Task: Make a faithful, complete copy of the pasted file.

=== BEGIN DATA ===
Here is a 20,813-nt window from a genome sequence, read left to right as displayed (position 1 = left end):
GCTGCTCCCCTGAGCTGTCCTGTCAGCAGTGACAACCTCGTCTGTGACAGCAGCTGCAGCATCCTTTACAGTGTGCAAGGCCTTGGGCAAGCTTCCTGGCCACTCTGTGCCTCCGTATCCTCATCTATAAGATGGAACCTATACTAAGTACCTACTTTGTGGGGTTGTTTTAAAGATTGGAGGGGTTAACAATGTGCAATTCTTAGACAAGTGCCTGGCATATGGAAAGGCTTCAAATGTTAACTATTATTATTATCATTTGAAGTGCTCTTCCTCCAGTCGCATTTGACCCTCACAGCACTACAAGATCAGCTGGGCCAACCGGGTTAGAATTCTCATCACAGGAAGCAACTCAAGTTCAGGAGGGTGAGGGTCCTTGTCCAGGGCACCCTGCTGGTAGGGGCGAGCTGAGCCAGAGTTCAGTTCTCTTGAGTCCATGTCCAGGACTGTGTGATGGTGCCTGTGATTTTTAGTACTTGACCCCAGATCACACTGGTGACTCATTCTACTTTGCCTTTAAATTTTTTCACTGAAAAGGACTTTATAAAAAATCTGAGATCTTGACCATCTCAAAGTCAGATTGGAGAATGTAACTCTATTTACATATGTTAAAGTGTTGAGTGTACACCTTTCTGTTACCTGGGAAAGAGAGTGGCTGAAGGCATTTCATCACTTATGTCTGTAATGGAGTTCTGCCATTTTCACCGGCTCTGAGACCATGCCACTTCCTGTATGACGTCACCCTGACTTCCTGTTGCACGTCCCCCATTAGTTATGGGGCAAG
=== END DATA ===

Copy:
Here is a 20,813-nt window from a genome sequence, read left to right as displayed (position 1 = left end):
GCTGCTCCCCTGAGCTGTCCTGTCAGCAGTGACAACCTCGTCTGTGACAGCAGCTGCAGCATCCTTTACAGTGTGCAAGGCCTTGGGCAAGCTTCCTGGCCACTCTGTGCCTCCGTATCCTCATCTATAAGATGGAACCTATACTAAGTACCTACTTTGTGGGGTTGTTTTAAAGATTGGAGGGGTTAACAATGTGCAATTCTTAGACAAGTGCCTGGCATATGGAAAGGCTTCAAATGTTAACTATTATTATTATCATTTGAAGTGCTCTTCCTCCAGTCGCATTTGACCCTCACAGCACTACAAGATCAGCTGGGCCAACCGGGTTAGAATTCTCATCACAGGAAGCAACTCAAGTTCAGGAGGGTGAGGGTCCTTGTCCAGGGCACCCTGCTGGTAGGGGCGAGCTGAGCCAGAGTTCAGTTCTCTTGAGTCCATGTCCAGGACTGTGTGATGGTGCCTGTGATTTTTAGTACTTGACCCCAGATCACACTGGTGACTCATTCTACTTTGCCTTTAAATTTTTTCACTGAAAAGGACTTTATAAAAAATCTGAGATCTTGACCATCTCAAAGTCAGATTGGAGAATGTAACTCTATTTACATATGTTAAAGTGTTGAGTGTACACCTTTCTGTTACCTGGGAAAGAGAGTGGCTGAAGGCATTTCATCACTTATGTCTGTAATGGAGTTCTGCCATTTTCACCGGCTCTGAGACCATGCCACTTCCTGTATGACGTCACCCTGACTTCCTGTTGCACGTCCCCCATTAGTTATGGGGCAAG